A separater plate is similar to a cake board in that it serves the same purpose, but it has specific knobs beneath (often four knobs to hold four pillars) that assist secure the cake pillars, resulting in a very sturdy cake support system.
Now that you’ve learned about the equipment necessary for creating tall, stable cakes, it’s time to learn how to properly stack them. For step-by-step directions on how to build such cakes, please see this link.
How to Bake and Decorate a 3-Tier Wedding Cake
Here is a step-by-step guide on how to bake and decorate a circular, three-layered wedding cake that is 10 inches in diameter at the bottom tier, 8 inches in diameter at the middle layer, and 6 inches tall at the top layer.Two layers make up each tier, which means you’ll need to bake two 6-inch cakes, two 8-inch cakes, and two 10-inch cakes to complete this project.Look for pans that are three inches deep or deeper.
The cakes themselves will be two inches in diameter, but the additional space will aid to avoid overflow.
Tools You’ll Need
- Here’s everything you’ll need to get started: Pans for round cakes (6-inch, 8-inch, and 10-inch)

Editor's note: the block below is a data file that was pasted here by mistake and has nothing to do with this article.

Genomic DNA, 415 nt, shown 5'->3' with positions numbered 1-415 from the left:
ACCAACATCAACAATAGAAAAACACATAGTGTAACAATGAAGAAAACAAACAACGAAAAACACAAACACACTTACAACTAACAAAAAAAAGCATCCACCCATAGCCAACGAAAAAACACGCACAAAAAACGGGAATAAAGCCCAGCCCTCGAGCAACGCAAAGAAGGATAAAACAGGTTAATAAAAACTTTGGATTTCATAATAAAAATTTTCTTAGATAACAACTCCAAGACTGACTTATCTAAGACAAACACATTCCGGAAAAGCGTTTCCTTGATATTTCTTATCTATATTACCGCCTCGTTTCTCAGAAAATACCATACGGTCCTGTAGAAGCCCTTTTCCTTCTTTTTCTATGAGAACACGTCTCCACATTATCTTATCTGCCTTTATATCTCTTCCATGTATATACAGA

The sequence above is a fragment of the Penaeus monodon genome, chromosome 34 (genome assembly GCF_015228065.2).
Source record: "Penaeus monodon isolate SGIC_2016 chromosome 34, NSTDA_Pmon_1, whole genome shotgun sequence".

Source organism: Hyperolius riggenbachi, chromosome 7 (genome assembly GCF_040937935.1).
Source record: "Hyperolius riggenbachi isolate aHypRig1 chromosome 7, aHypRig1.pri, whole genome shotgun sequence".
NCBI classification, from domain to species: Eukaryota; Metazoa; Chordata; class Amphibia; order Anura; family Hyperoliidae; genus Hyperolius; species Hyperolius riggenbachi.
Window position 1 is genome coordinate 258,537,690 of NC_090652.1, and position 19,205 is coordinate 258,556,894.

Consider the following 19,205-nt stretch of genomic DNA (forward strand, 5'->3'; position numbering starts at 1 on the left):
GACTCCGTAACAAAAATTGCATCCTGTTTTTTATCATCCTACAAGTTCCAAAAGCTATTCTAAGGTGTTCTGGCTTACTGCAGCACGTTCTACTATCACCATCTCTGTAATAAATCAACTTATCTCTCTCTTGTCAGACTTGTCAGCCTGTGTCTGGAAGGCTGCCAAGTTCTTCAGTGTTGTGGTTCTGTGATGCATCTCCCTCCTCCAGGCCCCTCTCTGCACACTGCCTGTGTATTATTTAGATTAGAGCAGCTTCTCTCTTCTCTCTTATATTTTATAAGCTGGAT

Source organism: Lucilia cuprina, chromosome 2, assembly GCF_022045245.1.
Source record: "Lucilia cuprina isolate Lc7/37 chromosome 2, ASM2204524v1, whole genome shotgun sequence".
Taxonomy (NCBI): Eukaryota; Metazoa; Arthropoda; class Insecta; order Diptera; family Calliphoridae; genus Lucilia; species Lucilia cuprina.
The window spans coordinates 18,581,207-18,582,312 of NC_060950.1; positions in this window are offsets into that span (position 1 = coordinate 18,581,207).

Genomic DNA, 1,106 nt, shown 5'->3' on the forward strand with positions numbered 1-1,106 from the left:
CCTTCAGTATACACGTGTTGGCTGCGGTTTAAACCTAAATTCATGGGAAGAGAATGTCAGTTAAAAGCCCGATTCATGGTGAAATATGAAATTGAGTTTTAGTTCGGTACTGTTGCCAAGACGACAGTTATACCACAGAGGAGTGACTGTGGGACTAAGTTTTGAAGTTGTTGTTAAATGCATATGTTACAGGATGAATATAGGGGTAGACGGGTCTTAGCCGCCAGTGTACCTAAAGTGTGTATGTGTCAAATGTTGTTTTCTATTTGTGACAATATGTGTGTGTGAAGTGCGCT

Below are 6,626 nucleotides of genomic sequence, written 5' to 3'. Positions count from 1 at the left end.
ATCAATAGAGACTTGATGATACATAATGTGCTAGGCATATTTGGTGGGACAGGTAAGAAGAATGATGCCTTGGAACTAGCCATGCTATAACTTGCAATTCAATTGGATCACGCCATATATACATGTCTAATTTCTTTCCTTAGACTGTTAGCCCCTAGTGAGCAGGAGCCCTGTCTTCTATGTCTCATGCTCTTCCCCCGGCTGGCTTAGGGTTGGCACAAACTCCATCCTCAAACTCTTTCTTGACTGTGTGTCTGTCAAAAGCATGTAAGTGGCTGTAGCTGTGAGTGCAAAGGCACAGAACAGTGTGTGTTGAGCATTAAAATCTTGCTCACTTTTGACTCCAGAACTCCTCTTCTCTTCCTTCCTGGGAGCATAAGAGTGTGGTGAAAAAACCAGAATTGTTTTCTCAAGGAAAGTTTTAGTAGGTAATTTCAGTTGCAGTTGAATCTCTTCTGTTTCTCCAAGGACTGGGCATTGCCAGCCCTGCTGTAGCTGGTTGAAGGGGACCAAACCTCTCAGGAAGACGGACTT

- a turntable for rotating cakes
- 12 inch cake drum (for the bottom layer)
- 14 inch serrated cake knife
- flat offset spatula
- cake dowels
- pastry bag with tips
- cake smoother and scraper
- stand mixer
- plywood (for transporting cake)
- icing (optional).
Wedding Cake and Filling Recipes
In order to prepare this wedding cake, you’ll need 24 cups of cake batter: 4 cups for the top layer, 7 to 8 cups for the middle tier, and 12 cups for the bottom tier.The cake batter will be divided as follows: Keep in mind that each tier is made up of two layers.This light and fluffy homemade vanilla cake recipe is designed to provide exactly 4 cups of batter, which is perfect for assembling the top layer of the cake.